Electric Vehicles

Douglas PUD receives $1.9 million to develop first hydrogen fueling station in Wash.

Douglas County Public Utility District, with its partners, has received a $1.9 million grant from the Centralia Coal Transition Board to fund a demonstration project for the first hydrogen fueling station for fuel cell electric vehicles (FCEV) in Washington state.

Douglas PUD’s partners in the project are the Bonneville Environmental Foundation, the Renewable Hydrogen Alliance, and Toyota Motor North America.

The Renewable Hydrogen Demonstration Project aims to lay the foundation for the expected growth of zero-emission personal and heavy-duty hydrogen-powered fuel cell electric vehicles.

The majority of the grant from the Centralia Coal Transition Board will be used to fund a fueling station for fuel cell electric vehicles. The station, which will be sited roughly halfway between Seattle and Portland, is expected to open late in 2021 and will likely be used to fuel fleet vehicles, Meaghan Vibbert, public information officer at Douglas County PUD, said.

The plan calls for the fueling station to use hydrogen from a Douglas County PUD electrolyzer, which splits water into oxygen and hydrogen. The PUD’s electrolyzer will be able to produce the gas renewably because it will be powered by hydroelectric resources. Douglas County PUD is still in the process of procuring the site for the electrolyzer, which is expected to be completed in about a year, Vibbert said. The hydrogen and oxygen the electrolyzer produces has a variety of uses, including as a transportation fuel and as a feedstock to produce fertilizer.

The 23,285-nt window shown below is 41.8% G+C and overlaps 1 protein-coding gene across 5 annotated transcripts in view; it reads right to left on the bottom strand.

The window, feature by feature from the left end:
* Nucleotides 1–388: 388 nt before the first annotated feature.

The public power utility will likely use the funds to purchase a tractor trailer capable of transporting hydrogen produced at an electrolyzer unit in East Wenatchee to the proposed fueling station.

 “I am excited to see the Centralia Coal Transition Board and Douglas County PUD move forward with this innovative project,” Washington Governor Jay Inslee said in a statement. “As Washington continues to transition to a clean energy economy, zero-emission fuels – like renewable hydrogen – can play an important role in decarbonizing our transportation, energy and industrial sectors.”

There is bipartisan support to develop renewable hydrogen production capability in Washington State, beginning with Republican Sen. Brad Hawkins’ sponsorship of SB 5588 in 2019, which created the authority for the state’s public utility districts to produce and distribute renewable hydrogen.

Another bill, HB 2042, the Green Transportation Act, passed in 2019 and included incentives for the development of renewable hydrogen production and distribution infrastructure.

In 2020, Republican state representative Mike Steele included $250,000 in the state’s supplemental capital budget to support Douglas County PUD’s hydrogen production pilot project.

The funds were earmarked to help pay for design and engineering work by RH2 Engineering. Douglas PUD bought the electrolyzer from Hydrogenics Corp. for $9.5 million.